Hypoxia in gliomas: a pathogenic driver and therapeutic opportunity

Eales, Katherine Louise (2019). Hypoxia in gliomas: a pathogenic driver and therapeutic opportunity. University of Birmingham. Ph.D.

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Gliomas are highly malignant brain tumours characterised by extensive areas of hypoxia which significantly contribute to therapy-resistance and reduced survival. Therapies that address the hypoxic microenvironment are therefore likely to significantly improve patient outcomes. Hypoxic regulation of Yes-associated protein (YAP) and its paralog TAZ – transcriptional co-activators whose increased activity enhance tumour survival – was investigated and observed to increase both YAP/TAZ expression and transactivation activity in glioma. Furthermore, YAP/TAZ were identified to be important for glutamine metabolism – an interesting finding since glutamine is heavily relied upon in hypoxic tumour cells to sustain anabolic growth. Suppressing YAP/TAZ activity could represent a novel means of targeting hypoxic gliomas and thus the effect of YAP inhibitor, verteporfin was investigated. Treatment of primary and immortalised glioma cell lines with verteporfin resulted in cell death but strikingly only under hypoxic conditions (1% O2). This investigation discovered that cell death occurs through a YAP-independent mechanism, predominately involving binding of free iron and production of reactive oxygen species. This results in disruption of normal cellular processes and death in cells already under oxidative stress – such as those in hypoxia. Overall, this study suggests that repurposing verteporfin represents a novel means of treating highly therapy-resistant, hypoxic cells in glioma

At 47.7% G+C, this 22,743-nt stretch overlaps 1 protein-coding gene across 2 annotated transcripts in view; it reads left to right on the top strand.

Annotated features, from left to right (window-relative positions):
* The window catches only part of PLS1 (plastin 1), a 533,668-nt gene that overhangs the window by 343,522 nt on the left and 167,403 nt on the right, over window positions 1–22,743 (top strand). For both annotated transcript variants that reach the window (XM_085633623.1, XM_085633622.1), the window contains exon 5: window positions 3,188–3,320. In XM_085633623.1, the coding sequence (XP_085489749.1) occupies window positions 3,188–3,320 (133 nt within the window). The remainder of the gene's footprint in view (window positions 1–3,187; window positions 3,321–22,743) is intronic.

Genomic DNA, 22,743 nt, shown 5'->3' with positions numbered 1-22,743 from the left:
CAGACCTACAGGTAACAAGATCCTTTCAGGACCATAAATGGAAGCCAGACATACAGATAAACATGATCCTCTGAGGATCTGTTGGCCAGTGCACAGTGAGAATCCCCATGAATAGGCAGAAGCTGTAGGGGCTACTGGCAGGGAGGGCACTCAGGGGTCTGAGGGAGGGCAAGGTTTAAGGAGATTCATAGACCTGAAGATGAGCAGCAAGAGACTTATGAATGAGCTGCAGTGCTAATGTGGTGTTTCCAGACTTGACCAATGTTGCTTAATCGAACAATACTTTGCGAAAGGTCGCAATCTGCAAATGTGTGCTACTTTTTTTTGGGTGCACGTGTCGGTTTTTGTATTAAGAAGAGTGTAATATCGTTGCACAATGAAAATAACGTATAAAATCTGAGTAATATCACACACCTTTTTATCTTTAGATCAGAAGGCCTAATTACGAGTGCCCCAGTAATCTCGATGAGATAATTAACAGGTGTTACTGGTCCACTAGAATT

Type of Work: Thesis (Doctorates > Ph.D.)
Award Type: Doctorates > Ph.D.
Licence: All rights reserved
College/Faculty: Colleges (2008 onwards) > College of Medical & Dental Sciences
School or Department: Institute of Metabolism and Systems Research
Funders: Medical Research Council
Subjects: R Medicine > RC Internal medicine > RC0254 Neoplasms. Tumors. Oncology (including Cancer)
URI: http://etheses.bham.ac.uk/id/eprint/8975


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